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HIV FAQs

Although there is no cure for HIV, treatments are now very effective, enabling people with HIV to live long and active lives. You can only be certain you have HIV if you get an HIV test.

HIV stands for Human Immuno-deficiency Virus.

Once in the body, if left untreated, the virus weakens the immune system by attacking the cells that help the body fight off infections and diseases.

There is no cure or vaccine for HIV. However, with early diagnosis, HIV is now a treatable and manageable condition.

HIV can be treated by taking antiretroviral (ART) medication. Although it can’t be completely cured, effective treatment means you can live a long healthy life. If you start treatment early, after a few months you should have the virus under control. This means that you won’t transmit HIV to other people through sexual contact.

HIV is found in blood, semen, vaginal fluids, and breast milk.

The most common ways of transmitting HIV are through unprotected sex (sex without condoms), including oral, vaginal and anal sex, and sharing injecting equipment. It can also be passed to a child during birth or pregnancy.

The virus can only be passed to someone else if the person living with HIV has a detectable viral load – meaning that the levels of HIV in the person’s blood are high enough to cause onward transmission.

Someone living with diagnosed HIV and taking effective medication can reach a point where the virus is undetectable in the blood. This means the levels of HIV are so low they cannot pass the virus on to HIV negative people.

HIV cannot pass through unbroken skin and is normally transmitted by unprotected sex (sex without condoms).

HIV cannot pass through unbroken skin so there is no risk of passing on HIV from casual social contact.

The symptoms of a recent infection with HIV can differ from person to person and some people may not get any symptoms at all.

Around one to four weeks after becoming infected with HIV, some people will experience symptoms that can feel like the flu. This may last up to two weeks, and you may only get some of the flu symptoms such as fever, body rash, sore throat, swollen glands, headache, or fatigue – or none at all.

If it’s been less than 72 hours since the condom broke, you may be able to take medication that could prevent you from getting infected with HIV, even if your partner is HIV-positive. This medication is called post-exposure prophylaxis.

If it’s been longer than 72 hours, PEP will not protect you from HIV, and you will need to explore HIV testing options. It takes 12 weeks (3 months) for the antibodies to HIV to show up in blood. So, you need to wait for 12 weeks from when you were at risk of being infected for the test to give you an accurate result. This is called the window period.

The test may be able to pick up a more recent infection within 12 weeks. However, for a reliable result we advise to wait 12 weeks before having the test.

If you are tested within the window period and have a negative result, we will advise you to have another test when 12 weeks after exposure has passed. This will ensure that no infection is missed.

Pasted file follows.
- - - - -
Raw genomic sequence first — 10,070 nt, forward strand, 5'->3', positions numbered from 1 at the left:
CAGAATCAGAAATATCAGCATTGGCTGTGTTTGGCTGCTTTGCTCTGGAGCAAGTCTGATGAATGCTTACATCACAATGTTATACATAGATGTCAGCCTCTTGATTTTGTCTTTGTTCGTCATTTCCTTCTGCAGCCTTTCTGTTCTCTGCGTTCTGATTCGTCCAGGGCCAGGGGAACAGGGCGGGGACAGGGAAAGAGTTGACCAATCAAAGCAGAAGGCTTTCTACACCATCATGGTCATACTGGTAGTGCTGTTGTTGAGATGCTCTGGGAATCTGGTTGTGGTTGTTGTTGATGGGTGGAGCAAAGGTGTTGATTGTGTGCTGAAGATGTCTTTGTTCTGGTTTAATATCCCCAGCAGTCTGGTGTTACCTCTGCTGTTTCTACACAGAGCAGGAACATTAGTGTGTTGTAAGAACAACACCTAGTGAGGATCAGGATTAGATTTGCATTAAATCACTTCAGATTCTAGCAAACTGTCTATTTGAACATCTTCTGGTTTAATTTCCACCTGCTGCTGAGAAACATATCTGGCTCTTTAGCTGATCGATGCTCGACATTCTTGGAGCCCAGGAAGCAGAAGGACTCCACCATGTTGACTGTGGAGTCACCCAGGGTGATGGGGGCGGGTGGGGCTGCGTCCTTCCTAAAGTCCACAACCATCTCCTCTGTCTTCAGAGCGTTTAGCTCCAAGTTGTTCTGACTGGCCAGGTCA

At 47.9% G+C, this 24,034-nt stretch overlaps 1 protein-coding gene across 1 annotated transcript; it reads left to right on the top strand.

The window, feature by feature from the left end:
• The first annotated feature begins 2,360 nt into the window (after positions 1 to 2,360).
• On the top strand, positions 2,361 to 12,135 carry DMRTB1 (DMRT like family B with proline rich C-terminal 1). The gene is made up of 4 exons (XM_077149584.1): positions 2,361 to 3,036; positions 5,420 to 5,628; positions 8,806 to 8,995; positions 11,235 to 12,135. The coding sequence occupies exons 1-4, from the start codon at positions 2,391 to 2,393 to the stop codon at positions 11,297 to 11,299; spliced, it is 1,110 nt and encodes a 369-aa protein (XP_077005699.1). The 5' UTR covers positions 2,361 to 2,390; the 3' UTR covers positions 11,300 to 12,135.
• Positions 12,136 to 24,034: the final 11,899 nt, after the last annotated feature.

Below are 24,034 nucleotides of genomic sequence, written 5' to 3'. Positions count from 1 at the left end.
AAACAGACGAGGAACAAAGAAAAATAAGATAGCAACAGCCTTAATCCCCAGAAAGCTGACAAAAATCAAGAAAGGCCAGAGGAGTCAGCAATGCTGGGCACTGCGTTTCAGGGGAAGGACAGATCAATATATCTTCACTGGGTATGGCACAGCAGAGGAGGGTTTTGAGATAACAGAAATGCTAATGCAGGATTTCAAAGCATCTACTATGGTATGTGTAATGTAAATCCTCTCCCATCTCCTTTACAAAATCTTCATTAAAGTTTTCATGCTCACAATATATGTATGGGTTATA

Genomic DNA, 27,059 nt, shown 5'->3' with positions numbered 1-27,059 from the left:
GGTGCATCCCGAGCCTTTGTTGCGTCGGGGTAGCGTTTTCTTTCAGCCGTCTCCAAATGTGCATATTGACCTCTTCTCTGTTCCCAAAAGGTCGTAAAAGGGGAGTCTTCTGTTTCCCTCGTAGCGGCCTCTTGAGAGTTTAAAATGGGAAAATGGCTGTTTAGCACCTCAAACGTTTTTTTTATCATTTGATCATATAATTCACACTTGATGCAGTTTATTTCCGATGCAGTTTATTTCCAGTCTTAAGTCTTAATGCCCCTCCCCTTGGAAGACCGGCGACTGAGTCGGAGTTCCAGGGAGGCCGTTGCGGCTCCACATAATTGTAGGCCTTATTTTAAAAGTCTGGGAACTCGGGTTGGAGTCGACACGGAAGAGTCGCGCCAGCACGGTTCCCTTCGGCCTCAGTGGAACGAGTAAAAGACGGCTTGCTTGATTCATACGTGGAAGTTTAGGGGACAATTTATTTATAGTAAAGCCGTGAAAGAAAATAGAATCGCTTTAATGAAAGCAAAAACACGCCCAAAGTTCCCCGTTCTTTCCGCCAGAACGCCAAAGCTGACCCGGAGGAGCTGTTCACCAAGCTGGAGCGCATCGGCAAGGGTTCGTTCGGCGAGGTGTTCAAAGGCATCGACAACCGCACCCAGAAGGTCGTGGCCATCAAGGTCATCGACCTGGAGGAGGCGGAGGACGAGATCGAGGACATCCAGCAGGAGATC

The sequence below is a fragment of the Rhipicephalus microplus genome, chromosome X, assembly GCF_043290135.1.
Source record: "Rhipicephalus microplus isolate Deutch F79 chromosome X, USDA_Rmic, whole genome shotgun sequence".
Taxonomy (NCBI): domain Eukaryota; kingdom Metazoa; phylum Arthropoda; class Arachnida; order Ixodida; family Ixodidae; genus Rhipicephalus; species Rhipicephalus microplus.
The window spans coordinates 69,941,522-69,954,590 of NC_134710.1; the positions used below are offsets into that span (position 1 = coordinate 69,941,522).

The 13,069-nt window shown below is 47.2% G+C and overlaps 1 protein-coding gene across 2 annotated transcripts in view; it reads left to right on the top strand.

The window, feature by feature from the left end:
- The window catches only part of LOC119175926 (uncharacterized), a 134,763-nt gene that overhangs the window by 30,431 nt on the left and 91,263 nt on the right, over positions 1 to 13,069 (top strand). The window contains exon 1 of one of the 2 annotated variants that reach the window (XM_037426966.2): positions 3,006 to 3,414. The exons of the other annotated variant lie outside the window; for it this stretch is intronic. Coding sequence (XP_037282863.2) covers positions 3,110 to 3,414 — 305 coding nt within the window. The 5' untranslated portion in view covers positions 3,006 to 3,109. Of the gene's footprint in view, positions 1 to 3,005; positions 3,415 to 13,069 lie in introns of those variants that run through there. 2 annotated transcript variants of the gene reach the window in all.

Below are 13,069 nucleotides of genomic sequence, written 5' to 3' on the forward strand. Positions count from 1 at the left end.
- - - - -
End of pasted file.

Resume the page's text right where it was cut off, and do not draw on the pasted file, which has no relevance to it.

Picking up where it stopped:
HIV is found only in body fluids, so you cannot get HIV by shaking someone’s hand or giving them a hug (or by using the same toilet or towel). While low levels of HIV can be found in saliva, sharing cups or utensils has never been shown to transmit HIV.

No. HIV does not survive outside the body and fluids like sweat and saliva that are typically secreted during these activities have never been shown to transmit HIV.

While complications from HIV infection remain a possibility, current treatments and medications are giving people with HIV a positive prognosis and normal life span. This makes patients living with HIV vulnerable to the same health conditions that affect all people as they age. This is why it is important to maintain good health throughout your life.

All Spectrum’s sexual health clinics offer HIV testing.

If you’re aged 16 or over you can also request a ​freeSTI self-sampling kit, which allows you to get tested from home.

Anyone who has sex without a condom could be putting themselves at risk. However, some groups in the UK are disproportionately affected by HIV.

  • Around 1 in 25 men who have sex with men (including gay men and bisexual men) are living with HIV, compared to around 1 in 525 people in the UK population overall. This is because the likelihood of HIV transmission is higher through anal sex versus vaginal sex.
  • Among heterosexuals, black African and Caribbean women and men are disproportionately affected by HIV.
  • People who inject drugs are at risk of acquiring HIV if they share injecting equipment.

There is no reason why an HIV positive person and an HIV negative person can’t enjoy a relationship together, and many do.

HIV treatment is now so effective, most people living with HIV in the UK have an undetectable viral load and cannot pass on HIV during sex, even when not using condoms.

If someone living with HIV has a detectable viral load, they can use condoms or their partner can take PrEP to prevent HIV transmission.

Both HIV negative and HIV positive people should also consider using condoms and undergo regular sexual health checks, particularly when embarking on new relationships, to protect against other STIs.